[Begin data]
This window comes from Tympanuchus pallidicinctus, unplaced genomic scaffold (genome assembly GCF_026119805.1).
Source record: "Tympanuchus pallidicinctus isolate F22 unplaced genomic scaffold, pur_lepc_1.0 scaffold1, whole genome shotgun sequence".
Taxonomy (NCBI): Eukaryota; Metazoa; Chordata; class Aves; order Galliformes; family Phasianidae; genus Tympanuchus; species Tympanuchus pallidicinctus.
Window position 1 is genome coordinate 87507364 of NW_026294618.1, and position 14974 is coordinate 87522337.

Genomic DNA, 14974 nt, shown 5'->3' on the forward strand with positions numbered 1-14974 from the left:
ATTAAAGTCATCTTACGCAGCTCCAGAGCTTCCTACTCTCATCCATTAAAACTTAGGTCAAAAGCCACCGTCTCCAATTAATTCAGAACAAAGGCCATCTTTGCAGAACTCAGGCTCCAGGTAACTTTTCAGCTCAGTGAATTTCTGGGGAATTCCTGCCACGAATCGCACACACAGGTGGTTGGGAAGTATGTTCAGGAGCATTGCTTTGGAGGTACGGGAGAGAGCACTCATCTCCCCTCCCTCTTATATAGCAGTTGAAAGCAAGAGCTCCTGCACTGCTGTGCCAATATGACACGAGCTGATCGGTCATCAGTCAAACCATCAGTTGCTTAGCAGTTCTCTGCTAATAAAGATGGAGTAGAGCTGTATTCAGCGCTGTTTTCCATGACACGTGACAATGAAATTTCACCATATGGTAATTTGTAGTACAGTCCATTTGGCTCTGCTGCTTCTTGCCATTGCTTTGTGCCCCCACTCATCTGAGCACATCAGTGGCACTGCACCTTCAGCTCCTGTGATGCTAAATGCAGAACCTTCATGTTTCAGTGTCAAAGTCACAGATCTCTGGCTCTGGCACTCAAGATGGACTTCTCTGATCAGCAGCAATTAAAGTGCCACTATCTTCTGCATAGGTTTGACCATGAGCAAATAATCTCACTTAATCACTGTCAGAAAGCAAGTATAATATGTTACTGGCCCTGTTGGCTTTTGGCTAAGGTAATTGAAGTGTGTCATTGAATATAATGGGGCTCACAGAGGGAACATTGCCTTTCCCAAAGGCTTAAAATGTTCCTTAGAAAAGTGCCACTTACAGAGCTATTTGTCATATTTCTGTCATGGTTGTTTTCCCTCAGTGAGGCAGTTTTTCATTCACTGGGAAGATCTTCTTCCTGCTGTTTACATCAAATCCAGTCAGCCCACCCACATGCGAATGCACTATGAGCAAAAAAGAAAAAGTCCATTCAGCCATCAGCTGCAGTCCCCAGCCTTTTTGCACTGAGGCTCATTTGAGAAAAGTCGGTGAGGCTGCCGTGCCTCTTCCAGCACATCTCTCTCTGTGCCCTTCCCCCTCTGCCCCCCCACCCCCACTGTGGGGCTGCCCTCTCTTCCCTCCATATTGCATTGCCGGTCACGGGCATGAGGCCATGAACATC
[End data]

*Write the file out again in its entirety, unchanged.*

This window comes from Tympanuchus pallidicinctus, unplaced genomic scaffold (genome assembly GCF_026119805.1).
Source record: "Tympanuchus pallidicinctus isolate F22 unplaced genomic scaffold, pur_lepc_1.0 scaffold1, whole genome shotgun sequence".
Taxonomy (NCBI): Eukaryota; Metazoa; Chordata; class Aves; order Galliformes; family Phasianidae; genus Tympanuchus; species Tympanuchus pallidicinctus.
Window position 1 is genome coordinate 87507364 of NW_026294618.1, and position 14974 is coordinate 87522337.

Genomic DNA, 14974 nt, shown 5'->3' on the forward strand with positions numbered 1-14974 from the left:
ATTAAAGTCATCTTACGCAGCTCCAGAGCTTCCTACTCTCATCCATTAAAACTTAGGTCAAAAGCCACCGTCTCCAATTAATTCAGAACAAAGGCCATCTTTGCAGAACTCAGGCTCCAGGTAACTTTTCAGCTCAGTGAATTTCTGGGGAATTCCTGCCACGAATCGCACACACAGGTGGTTGGGAAGTATGTTCAGGAGCATTGCTTTGGAGGTACGGGAGAGAGCACTCATCTCCCCTCCCTCTTATATAGCAGTTGAAAGCAAGAGCTCCTGCACTGCTGTGCCAATATGACACGAGCTGATCGGTCATCAGTCAAACCATCAGTTGCTTAGCAGTTCTCTGCTAATAAAGATGGAGTAGAGCTGTATTCAGCGCTGTTTTCCATGACACGTGACAATGAAATTTCACCATATGGTAATTTGTAGTACAGTCCATTTGGCTCTGCTGCTTCTTGCCATTGCTTTGTGCCCCCACTCATCTGAGCACATCAGTGGCACTGCACCTTCAGCTCCTGTGATGCTAAATGCAGAACCTTCATGTTTCAGTGTCAAAGTCACAGATCTCTGGCTCTGGCACTCAAGATGGACTTCTCTGATCAGCAGCAATTAAAGTGCCACTATCTTCTGCATAGGTTTGACCATGAGCAAATAATCTCACTTAATCACTGTCAGAAAGCAAGTATAATATGTTACTGGCCCTGTTGGCTTTTGGCTAAGGTAATTGAAGTGTGTCATTGAATATAATGGGGCTCACAGAGGGAACATTGCCTTTCCCAAAGGCTTAAAATGTTCCTTAGAAAAGTGCCACTTACAGAGCTATTTGTCATATTTCTGTCATGGTTGTTTTCCCTCAGTGAGGCAGTTTTTCATTCACTGGGAAGATCTTCTTCCTGCTGTTTACATCAAATCCAGTCAGCCCACCCACATGCGAATGCACTATGAGCAAAAAAGAAAAAGTCCATTCAGCCATCAGCTGCAGTCCCCAGCCTTTTTGCACTGAGGCTCATTTGAGAAAAGTCGGTGAGGCTGCCGTGCCTCTTCCAGCACATCTCTCTCTGTGCCCTTCCCCCTCTGCCCCCCCACCCCCACTGTGGGGCTGCCCTCTCTTCCCTCCATATTGCATTGCCGGTCACGGGCATGAGGCCATGAACATC